globe export

Back in the 1980s, the highlight of a two-hour trip to the city for me was the stop at Tim Hortons on the way home. My sister and I were allowed three doughnuts each. I took my allotment in Boston Creams. They never lasted the full ride.

That was three decades ago. I still crave that combination of chocolate icing, fried dough and custard filling. All that binge eating corrupted my dopamine system, which is responsible for human desire. Pleasure is a separate chemical response; that is why heroin, caffeine and sugar addicts continue to want their drug of choice even if they no longer like it. Dopamine is the biochemical on which the quick service restaurant industry was built. Tim Hortons was as good at harnessing it as anyone.

MORE DOUGHNUTS: Branding Secrets from Tim Hortons »

Fortunately, I have been able to avoid Tim Hortons as my hair greyed and my metabolism slowed. It hasn’t been difficult. I have lived mostly abroad for the past decade, and Tim Hortons—like most of Canada’s local corporate heroes—dislikes the riskiness of foreign markets. At the end of the second quarter, 80% of the company’s 4,776 outlets were in Canada. The rest were in the U.S., notwithstanding a redoubt of 65 restaurants in the Persian Gulf.

That’s a choice based on timidness. The rise of Starbucks is evidence that there is global demand for what Tim Hortons is selling. Krispy Kreme, of Winston-Salem, N.C., has a small-town origin story that is similar to that of Tim Hortons. The difference is that Krispy Kreme has successfully left the nest. As of the end of its second quarter, more than 750 of its 1,045 shops were located in 24 countries outside the U.S.

MORE COFFEE COMPETITION:  3 Key Lessons from Second Cup CEO Alix Box »

There is a complacency in Canada that too often equates international success with ice hockey and free trade with the world’s biggest economy next door. David McKay, CEO of Royal Bank of Canada—one of the country’s most profitable companies—told a Wall Street audience earlier this year that he didn’t see a way to make it in Asia. It was an incredible statement, given that Asian economies as a whole are projected to grow at an annual rate in excess of 6% for the next 20 years, while growth in Canada and the U.S. putters along at about 2%.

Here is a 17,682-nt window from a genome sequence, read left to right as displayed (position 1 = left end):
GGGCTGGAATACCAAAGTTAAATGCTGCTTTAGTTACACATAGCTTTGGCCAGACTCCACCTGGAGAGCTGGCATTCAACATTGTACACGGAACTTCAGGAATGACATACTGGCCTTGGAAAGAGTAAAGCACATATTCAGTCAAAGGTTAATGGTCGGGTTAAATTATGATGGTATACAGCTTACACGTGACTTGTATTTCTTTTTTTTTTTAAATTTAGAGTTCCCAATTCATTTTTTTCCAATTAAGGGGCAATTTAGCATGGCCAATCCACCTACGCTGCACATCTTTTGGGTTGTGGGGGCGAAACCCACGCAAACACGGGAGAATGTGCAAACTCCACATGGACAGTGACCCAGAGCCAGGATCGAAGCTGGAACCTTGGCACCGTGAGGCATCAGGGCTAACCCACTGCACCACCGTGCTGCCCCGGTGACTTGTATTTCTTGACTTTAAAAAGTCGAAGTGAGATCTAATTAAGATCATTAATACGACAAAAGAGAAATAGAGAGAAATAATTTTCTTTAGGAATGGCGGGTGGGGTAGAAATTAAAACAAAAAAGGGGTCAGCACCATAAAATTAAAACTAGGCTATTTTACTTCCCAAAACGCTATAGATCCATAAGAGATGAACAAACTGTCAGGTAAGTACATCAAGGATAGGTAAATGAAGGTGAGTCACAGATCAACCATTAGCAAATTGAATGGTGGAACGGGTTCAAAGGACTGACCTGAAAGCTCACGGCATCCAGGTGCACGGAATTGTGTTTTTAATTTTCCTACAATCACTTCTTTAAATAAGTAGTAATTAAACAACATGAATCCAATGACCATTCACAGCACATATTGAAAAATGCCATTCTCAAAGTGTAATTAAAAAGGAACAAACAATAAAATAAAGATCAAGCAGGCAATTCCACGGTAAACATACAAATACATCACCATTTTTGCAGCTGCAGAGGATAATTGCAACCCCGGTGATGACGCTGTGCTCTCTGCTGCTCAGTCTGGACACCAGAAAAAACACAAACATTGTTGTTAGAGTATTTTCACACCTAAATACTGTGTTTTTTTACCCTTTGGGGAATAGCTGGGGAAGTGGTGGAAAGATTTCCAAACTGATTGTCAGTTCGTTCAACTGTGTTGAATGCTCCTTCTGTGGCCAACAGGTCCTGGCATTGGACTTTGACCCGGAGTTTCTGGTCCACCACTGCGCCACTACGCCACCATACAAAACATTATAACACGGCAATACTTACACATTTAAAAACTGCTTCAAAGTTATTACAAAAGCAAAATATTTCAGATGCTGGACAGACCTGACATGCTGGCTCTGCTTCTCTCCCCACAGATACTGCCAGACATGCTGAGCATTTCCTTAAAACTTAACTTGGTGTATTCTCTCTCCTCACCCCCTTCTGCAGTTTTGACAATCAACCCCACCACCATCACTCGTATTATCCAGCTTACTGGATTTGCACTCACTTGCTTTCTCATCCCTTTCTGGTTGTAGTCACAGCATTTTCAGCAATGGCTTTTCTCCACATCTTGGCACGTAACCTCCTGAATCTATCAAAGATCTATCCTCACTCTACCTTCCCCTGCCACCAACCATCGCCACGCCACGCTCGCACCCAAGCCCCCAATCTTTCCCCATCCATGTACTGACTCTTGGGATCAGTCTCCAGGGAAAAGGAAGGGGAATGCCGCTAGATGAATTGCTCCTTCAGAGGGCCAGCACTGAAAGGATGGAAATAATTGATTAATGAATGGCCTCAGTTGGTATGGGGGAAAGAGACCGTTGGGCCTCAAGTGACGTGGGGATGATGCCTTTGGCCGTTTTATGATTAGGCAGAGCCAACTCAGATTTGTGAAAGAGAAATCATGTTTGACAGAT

The idea of Canada as a great trading nation is a myth we keep telling ourselves. The country’s share of global merchandise trade was 2.5% in 2013 compared with almost 4% a decade earlier, according to the World Trade Organization. Some argue that too much emphasis is put on the movement of goods, as services actually bring in more money. Canada isn’t a world-beater at that game, either: It accounts for about 1.7% of the trade in commercial services, barely enough to make the Top 20. Belgium, Singapore, Ireland, the Netherlands and India are among the countries that do better.

MORE COMMERCIAL TRADE: Why Services Are the Future of Canadian Exporting »

In 2012, Mark Carney, the former Bank of Canada governor, said the country’s traders were suffering not because they were uncompetitive, but because they were “underexposed” to the markets that were responsible for half the world’s imports. Carney’s observation came too late to do anything about the short-term damage. Only now are non-energy exports showing signs of life, and that is because the U.S. economy is growing strongly again. But advanced economies, including the U.S., will grow at slower rates as growing numbers of baby boomers retire, and there will also be more export competition from developing upstarts such as Mexico and Vietnam. Making money in the future will require speaking a language other than English.

There is reason to be hopeful. Canadian foreign direct investment surged to a record high in the second quarter, a sign the country’s companies are chasing demand. Even the Brazilian private-equity firm that merged Tim Hortons and Burger King last year says selling Timbits to the world is a priority. These nascent signs of a new-found entrepreneurial spirit should be encouraged. International markets are difficult, and Canada has lost first-mover advantage. These days, not far from where I live in Mumbai, I can get my Boston Cream fix any time—at a Krispy Kreme.

Kevin Carmichael is a journalist and senior fellow at the Centre for International Governance Innovation. This article is from the Fall 2015 issue of Canadian Business. Subscribe now!

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Do you agree? Do Canadian companies need to raise their global ambitions? Share your thoughts and exporting experiences by commenting below.

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